The Friendship Lane
The most important trip you may take in life is meeting people halfway.
This story is about two men who refused to lose their friendship over a difference of opinion. It is a story worth telling and one worth remembering.
It’s the story of The Friendship Lane in Dry Creek.
It’s now an overgrown narrow path. There’s little sign that it was once a narrow country road. It is located just east of Dry Creek Camp’s property line.
This path separates the land between the pioneer homesteads of Sereno Hanchey and Lionel Green. These two men, now dead for many years, were descendants of some of the earliest settlers of Dry Creek.
Mr. Rufus Hanchey, Sereno Hanchey’s son, took me to “The Friendship Lane” just before he died.
As we stood there, he related the following story: “Curt, at some point many years ago, there was a difference of opinion between the Hanchey and Green families over where the property line, running east and west, was between our properties. Each family claimed ownership of land that reached over into the other’s present field. Because there was no fence stood as the dividing line, the actual land line was open to dispute.”
Mr. Rufus continued, “My Dad and Lionel Green had always been good friends, and they valued their friendship more than any piece of land—and showed it by their subsequent actions. They met at the very spot we are now standing and came up with a solution for this problem. They declared the disputed ten-foot-wide strip a “neutral zone.” Each man would build a fence on his respective side of the strip. Together, they agreed on using the strip as a pathway with neither claiming ownership. Due to this arrangement, both families were satisfied and no further problem ever occurred.”
As the son of a land surveyor, I’ve seen some nasty fights between landowners over the difference of a two-foot strip along a fence. Some of the saddest things I’ve ever seen have been the sight of brothers and sisters falling out with each other over inherited land, going to their graves still holding a grudge against a family member. How sad it is when we will let anything, material or temporary, break a priceless relationship with our families or neighbors.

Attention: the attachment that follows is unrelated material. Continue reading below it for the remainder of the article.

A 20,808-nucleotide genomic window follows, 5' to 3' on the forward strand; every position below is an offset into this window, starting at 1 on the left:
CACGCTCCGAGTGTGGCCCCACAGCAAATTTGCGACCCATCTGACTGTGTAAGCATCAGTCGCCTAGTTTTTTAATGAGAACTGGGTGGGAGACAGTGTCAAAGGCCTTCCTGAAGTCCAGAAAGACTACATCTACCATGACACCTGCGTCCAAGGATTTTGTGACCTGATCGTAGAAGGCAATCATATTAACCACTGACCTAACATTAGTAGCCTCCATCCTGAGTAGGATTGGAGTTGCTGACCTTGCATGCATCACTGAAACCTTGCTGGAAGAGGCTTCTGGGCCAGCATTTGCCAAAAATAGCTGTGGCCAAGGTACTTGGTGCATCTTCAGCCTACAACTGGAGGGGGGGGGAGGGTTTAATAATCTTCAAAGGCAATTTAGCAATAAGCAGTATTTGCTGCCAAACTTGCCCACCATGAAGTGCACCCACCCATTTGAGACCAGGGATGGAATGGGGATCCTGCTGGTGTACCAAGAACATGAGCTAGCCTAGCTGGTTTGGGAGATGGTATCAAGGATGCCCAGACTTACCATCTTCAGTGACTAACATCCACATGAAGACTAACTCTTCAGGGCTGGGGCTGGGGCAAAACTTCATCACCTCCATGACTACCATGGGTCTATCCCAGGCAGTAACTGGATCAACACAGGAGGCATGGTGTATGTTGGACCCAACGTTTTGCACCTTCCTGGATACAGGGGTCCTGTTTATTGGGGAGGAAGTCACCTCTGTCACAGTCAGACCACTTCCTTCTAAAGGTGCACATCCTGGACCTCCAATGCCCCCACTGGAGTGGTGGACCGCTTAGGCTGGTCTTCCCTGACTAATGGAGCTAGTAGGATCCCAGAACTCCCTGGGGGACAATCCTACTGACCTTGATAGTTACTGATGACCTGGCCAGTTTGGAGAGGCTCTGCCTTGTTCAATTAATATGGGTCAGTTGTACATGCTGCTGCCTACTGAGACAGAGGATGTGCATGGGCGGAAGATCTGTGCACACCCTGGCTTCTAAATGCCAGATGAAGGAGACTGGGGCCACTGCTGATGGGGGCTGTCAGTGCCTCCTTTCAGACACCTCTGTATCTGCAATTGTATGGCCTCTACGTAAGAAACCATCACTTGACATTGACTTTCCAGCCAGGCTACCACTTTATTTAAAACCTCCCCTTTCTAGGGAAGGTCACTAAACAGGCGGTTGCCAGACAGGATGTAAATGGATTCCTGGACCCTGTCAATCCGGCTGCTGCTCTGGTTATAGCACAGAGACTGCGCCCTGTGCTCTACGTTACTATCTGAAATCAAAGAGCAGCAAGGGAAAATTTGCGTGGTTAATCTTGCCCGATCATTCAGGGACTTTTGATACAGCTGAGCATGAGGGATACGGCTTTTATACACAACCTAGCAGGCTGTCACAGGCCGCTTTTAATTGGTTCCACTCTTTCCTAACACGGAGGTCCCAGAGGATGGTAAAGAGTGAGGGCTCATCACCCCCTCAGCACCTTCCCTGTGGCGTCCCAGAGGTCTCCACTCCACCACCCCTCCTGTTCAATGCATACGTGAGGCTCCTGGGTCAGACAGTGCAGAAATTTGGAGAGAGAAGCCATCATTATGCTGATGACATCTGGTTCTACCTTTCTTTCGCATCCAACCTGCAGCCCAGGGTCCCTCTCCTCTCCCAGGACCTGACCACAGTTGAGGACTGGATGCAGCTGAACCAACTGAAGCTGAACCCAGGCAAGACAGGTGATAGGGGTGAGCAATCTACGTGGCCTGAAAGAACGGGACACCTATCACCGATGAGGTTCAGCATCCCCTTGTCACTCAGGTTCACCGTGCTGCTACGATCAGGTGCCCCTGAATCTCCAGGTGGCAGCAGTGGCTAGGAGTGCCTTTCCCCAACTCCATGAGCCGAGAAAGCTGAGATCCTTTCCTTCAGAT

My visit with Mr. Rufus reminded me that my own land really doesn’t belong to me. He had wisely stated during our visit to the woods, “Son, we don’t own this land; it owns us. It really belongs to God. He’s just loaning it to us for this short finite period of time we call life.”
The Friendship Lane teaches me another lesson—if we’re going to get along with others, we must give them a little room. Young people today call it “cutting some slack.” If we push against and rub on others, friction will result. And friction always generates heat, and heat can generate the fire of anger that, in time, harm and can ruin longtime friendships. By simply giving others some space and walking away instead of fighting, the “friendship fences” in our lives can stay mended and in good shape. If we always must “win” by getting our way, we will leave behind a trail of broken relationships, many of them with those closest to us.
I am often reminded of the saying, “You only have so much blood to spill, so choose your battles carefully.”
Darkness is approaching as I leave The Friendship Lane behind.
Glancing back one last time, I visualize Sereno Hanchey and Lionel Green walking their respective fields at dusk. They stop for a visit. Each leans against his own fence, separated by the ten-foot strip of land they share. First one, then the other, crawls through his fence. They meet in this grassy neutral area where they shake hands and share a plug of chewing tobacco.
They visit until it is so dark you can barely see them. Only from the sound of their soft laughter and low voices can you tell they are standing back there somewhere in the middle of The Friendship Lane.
The richest man in the world is not the one who still has the first dollar
he has ever earned. It is the man who still has his best friends.